• Long Term Insurers: Some welcome administrative relief
Articles:

Long Term Insurers: Some welcome administrative relief

02 August 2019

Louis van Manen , Director , Tax |

When the legislature introduced a ‘fifth fund’ to the already burdensome ‘four fund’ approach to the Long-Term Insurance legislation in 2016, many wearied tax managers’ and practitioners’ shoulders slumped further. On closer investigation the introduction of the ‘fifth fund’, or Risk Policyholder Fund (“RPF”), brought apparent administrative relief to many, as most of their policies could be lumped into this one fund leaving them with two funds, together with the ever present ‘Corporate Fund’, instead of four or a dreaded five to administer.

The initial excitement around the prospect of having to only deal with two funds was curbed however to a degree when it became apparent that the RPF could not house policies in terms of which annuities were being paid. This meant that once annuities became payable on a policy which qualified as a ‘risk policy’ until then happily residing in the RPF, no longer qualified as a risk policy and had to be transferred to the Untaxed Policyholder Fund (“UPF”). Many Long-Term Insurers had to establish and maintain a UPF for income tax purposes, thereby adding to the administrative burden of inter alia:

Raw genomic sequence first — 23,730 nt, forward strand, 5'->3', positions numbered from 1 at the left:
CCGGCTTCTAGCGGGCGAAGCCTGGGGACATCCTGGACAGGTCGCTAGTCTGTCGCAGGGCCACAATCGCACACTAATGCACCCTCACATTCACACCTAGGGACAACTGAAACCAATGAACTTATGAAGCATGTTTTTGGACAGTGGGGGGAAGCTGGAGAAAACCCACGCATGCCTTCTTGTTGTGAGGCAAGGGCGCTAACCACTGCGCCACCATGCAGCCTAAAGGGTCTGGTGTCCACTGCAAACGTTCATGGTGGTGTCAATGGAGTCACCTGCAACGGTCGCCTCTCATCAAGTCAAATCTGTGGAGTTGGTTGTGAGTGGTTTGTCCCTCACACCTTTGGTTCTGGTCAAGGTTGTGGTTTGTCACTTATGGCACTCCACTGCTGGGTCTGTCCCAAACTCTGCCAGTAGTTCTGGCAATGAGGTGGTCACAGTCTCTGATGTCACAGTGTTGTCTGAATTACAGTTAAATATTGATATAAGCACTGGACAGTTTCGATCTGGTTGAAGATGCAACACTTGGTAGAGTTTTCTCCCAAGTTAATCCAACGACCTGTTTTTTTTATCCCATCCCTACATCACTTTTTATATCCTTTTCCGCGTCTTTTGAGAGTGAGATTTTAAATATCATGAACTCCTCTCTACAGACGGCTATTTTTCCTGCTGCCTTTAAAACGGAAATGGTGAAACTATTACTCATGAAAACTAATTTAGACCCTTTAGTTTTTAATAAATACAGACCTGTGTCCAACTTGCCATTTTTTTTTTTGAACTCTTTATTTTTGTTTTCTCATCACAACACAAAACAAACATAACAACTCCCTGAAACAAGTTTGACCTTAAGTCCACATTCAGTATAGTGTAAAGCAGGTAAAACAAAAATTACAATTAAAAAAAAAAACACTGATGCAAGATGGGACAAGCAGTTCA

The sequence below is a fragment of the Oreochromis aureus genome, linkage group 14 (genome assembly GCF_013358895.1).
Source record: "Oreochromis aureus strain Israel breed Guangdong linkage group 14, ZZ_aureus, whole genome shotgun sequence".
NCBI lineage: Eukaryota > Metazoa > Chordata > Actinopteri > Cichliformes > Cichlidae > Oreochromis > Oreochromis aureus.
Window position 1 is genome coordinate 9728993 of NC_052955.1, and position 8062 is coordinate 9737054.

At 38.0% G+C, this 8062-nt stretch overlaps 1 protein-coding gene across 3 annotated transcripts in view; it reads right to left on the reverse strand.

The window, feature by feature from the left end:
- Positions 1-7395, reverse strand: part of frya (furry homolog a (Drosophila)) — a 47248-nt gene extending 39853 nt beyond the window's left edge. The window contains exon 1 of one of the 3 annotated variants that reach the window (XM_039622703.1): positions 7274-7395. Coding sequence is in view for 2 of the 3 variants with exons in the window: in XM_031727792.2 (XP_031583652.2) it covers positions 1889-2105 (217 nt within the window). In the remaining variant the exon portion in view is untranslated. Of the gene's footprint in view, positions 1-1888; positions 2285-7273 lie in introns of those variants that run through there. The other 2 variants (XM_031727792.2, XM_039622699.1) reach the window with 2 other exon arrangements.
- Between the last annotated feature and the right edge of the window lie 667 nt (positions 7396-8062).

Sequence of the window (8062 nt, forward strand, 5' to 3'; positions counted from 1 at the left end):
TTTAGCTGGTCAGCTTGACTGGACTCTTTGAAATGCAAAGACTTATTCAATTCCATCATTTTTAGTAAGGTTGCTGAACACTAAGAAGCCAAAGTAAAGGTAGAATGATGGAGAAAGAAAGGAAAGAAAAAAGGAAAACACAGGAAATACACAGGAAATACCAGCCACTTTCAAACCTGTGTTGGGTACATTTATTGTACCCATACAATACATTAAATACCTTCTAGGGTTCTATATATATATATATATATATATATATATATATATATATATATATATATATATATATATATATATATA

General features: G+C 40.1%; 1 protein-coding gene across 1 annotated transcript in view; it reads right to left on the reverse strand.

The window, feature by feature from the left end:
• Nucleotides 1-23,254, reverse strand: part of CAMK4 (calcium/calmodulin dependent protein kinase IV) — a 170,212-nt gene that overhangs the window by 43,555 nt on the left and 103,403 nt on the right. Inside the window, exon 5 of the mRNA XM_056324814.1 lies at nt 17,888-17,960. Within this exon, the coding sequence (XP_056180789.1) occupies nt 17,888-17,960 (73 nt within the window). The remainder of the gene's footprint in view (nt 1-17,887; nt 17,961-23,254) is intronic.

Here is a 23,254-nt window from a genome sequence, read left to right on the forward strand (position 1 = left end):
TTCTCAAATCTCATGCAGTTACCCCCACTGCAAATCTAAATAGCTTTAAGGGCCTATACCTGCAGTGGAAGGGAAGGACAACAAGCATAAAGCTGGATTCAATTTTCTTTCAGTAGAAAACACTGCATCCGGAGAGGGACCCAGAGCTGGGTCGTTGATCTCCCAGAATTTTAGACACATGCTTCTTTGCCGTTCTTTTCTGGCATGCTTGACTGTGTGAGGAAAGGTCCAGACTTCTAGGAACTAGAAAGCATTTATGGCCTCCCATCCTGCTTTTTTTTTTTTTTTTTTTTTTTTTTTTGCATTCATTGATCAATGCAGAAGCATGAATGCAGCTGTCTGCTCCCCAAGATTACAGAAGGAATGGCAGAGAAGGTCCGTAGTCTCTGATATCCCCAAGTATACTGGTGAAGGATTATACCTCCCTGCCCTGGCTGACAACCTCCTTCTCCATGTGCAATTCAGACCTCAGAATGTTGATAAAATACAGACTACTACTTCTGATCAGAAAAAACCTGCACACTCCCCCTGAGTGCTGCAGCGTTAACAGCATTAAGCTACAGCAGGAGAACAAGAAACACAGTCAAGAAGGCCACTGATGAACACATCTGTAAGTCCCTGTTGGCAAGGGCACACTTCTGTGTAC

• separating the actuarially determined policyholder liability in respect of annuitised policies;
  • expanding on its expense allocation calculations as directed by SARS in Binding General Ruling 30; and
  • debating with its auditors whether or not to raise a deferred tax liability on a return transfer credit remaining in the UPF.

The Draft Taxation Laws Amendment Bill of 21 July 2019 (‘the Bill’) contains a positive proposed amendment which will have the effect of permitting annuitised risk policies to remain in the RPF.

The proposed amendment will in our view especially assist smaller Long-Term Insurers in administering their tax affairs by reducing the number of policyholder funds to administer.

This proposed amendment is set to apply to years of assessment commencing on or after 1 January 2020. We believe this is too late and should rather apply immediately or at least with effect from years of assessment ending on or after that date. We will make this suggestion to SARS and Treasury as part of BDO’s commentary on the Bill.

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